I want my King-Sized Snickers!
On Monday I sauntered over to the grocery store. In the midst of picking up the usual necessities for the week, I also caught a pretty heavy sweet tooth. I found myself confused in the candy aisle, however, when I didn’t see the king-sized versions of my favorite chocolate bars. Interestingly enough, Reason published a relevant article today by Greg Beato:
In 1998, a Colorado handyman was snowmobiling in the mountains outside of Steamboat Springs when he got swept up in an avalanche that buried his vehicle and left him stranded in a blizzard. Provisioned with nothing more than two butane lighters and a Snickers bar, the man endured 40 mph winds and near-zero temperatures for five days and four nights as rescue teams struggled to locate him. Luckily, the Snickers bar he’d carried was the king-sized version. Every one of its 510 calories helped him persevere through the course of his ordeal.
In the future, anyone caught in similar circumstances better hope for a faster search and rescue team. Mars Inc., the manufacturer of Snickers and many other convenience store treats, has decided to phase out chocolate products that exceed 250 calories per portion. By the end of 2013, consumers will no longer be able to purchase king-sized Snickers bars. Instead, they’ll have to make do with a product that Mars introduced in 2009, Snickers 2 To Go, which features two 220-calorie bars in a single “resealable” wrapper. In addition, Mars will also need to reduce the size of a standard Snickers bar. It currently contains 280 calories and thus exceeds the new calorie cap by 12 percent.
Mars is implementing the 250-calorie threshold as part of an agreement with Partnership for a Healthier America (PHA), a non-profit organization that aims to “broker meaningful commitments” from commercial food manufacturers like Mars to “end childhood obesity.” PHA was founded in 2010 in conjunction with the Let’s Move! program, First Lady Michelle Obama’s federally funded government initiative that aims to shape up the nation’s tubby youth through a vigorous regimen of legislation, regulation, and mass jumping jacks. Mrs. Obama serves as PHA’s honorary chair, and according to its website, PHA’s mandate is to “monitor and publicly report on the progress” of its private-sector partners like Mars, and, more generally, to “make the healthy choice the easy choice.”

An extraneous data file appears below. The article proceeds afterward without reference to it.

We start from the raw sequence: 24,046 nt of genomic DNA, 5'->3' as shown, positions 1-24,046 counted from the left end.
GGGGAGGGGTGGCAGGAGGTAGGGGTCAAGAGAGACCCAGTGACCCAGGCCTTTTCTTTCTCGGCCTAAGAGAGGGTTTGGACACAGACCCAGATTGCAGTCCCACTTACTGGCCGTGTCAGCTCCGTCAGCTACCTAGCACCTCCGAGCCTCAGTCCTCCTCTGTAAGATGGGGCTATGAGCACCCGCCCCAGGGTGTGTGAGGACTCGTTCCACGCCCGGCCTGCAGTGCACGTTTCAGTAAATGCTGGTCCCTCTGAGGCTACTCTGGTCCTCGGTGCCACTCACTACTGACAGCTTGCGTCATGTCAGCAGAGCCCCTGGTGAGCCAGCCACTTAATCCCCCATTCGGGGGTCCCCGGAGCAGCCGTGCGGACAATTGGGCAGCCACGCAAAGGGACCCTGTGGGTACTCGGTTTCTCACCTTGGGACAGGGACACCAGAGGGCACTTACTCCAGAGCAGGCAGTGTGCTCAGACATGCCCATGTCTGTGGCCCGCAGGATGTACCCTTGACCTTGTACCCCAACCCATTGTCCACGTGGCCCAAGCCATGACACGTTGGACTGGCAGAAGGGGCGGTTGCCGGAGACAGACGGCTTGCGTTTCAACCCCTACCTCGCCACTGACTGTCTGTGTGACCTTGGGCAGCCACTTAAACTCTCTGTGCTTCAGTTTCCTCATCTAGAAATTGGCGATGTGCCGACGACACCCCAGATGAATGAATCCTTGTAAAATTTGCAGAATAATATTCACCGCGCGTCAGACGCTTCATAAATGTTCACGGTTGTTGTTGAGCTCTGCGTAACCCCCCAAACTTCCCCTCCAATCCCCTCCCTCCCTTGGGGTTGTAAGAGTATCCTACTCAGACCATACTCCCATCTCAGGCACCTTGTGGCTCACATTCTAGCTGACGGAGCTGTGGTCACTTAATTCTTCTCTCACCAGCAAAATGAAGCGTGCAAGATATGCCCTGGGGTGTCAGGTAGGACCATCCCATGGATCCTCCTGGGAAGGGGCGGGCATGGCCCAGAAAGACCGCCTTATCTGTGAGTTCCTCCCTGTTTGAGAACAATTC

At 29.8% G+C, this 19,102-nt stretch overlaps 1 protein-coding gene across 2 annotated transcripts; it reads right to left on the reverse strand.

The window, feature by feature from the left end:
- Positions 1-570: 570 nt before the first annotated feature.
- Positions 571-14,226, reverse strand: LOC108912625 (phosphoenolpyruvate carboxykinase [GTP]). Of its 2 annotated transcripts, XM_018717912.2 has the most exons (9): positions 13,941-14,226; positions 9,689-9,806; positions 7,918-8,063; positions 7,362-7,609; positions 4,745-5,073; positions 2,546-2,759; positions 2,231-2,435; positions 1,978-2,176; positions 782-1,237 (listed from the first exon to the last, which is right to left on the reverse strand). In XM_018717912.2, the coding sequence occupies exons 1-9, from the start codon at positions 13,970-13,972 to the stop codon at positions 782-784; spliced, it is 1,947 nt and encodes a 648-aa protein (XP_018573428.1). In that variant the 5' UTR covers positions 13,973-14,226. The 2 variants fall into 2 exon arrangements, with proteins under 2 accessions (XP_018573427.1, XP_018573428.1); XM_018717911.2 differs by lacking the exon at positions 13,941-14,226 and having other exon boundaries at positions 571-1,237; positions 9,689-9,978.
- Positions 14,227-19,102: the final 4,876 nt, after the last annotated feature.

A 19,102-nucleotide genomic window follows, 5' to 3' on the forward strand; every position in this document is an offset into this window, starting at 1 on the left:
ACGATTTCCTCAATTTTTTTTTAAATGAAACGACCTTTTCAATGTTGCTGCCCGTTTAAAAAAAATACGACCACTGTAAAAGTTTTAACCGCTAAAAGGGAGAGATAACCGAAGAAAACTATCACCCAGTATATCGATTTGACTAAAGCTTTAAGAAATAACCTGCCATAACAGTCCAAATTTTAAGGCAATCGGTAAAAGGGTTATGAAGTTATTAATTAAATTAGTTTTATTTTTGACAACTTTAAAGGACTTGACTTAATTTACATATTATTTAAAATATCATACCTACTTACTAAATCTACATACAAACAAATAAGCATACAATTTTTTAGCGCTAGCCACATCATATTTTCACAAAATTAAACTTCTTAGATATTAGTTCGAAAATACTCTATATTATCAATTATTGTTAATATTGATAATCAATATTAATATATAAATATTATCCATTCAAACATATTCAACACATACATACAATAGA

This is ridiculous on so many levels. My main beef with this paternalist approach is that market demand will bring about change much more effectively and efficiently than the government.
Just look at the all-natural/organic food market. You don’t have to patron Whole Foods or any other incumbent organic grocer to avoid artificial ingredients in your diet anymore. But why? People started demanding ‘real food’ in increasing numbers, and businesses like Publix, Kroger, Target, Wal-Mart, and Costco met the demands of their customers. The end results are greater supply, choice, and variety that bring about cost-effective pricing mechanisms. It’s a pretty simple concept – one that benefits us all.
As far as the candy bars are concerned, consumers still have options. Buy less candy, don’t eat the entire king-sized bar in one sitting (hey, the freezer is there for a reason!), try a piece of fruit, etc. When consumers alter their behavior in the market place, those on the supply side will inevitably adapt to meet the demands of their customers. If they don’t adjust to the new landscape, competitors will step in and seize their market share. It’s all about incentives.
Just to put the icing on my grocery store cake, the cashier asked for my ID because I had lighters amongst my purchases. No booze, no smokes, just a pack of lighters.
Image via Google Images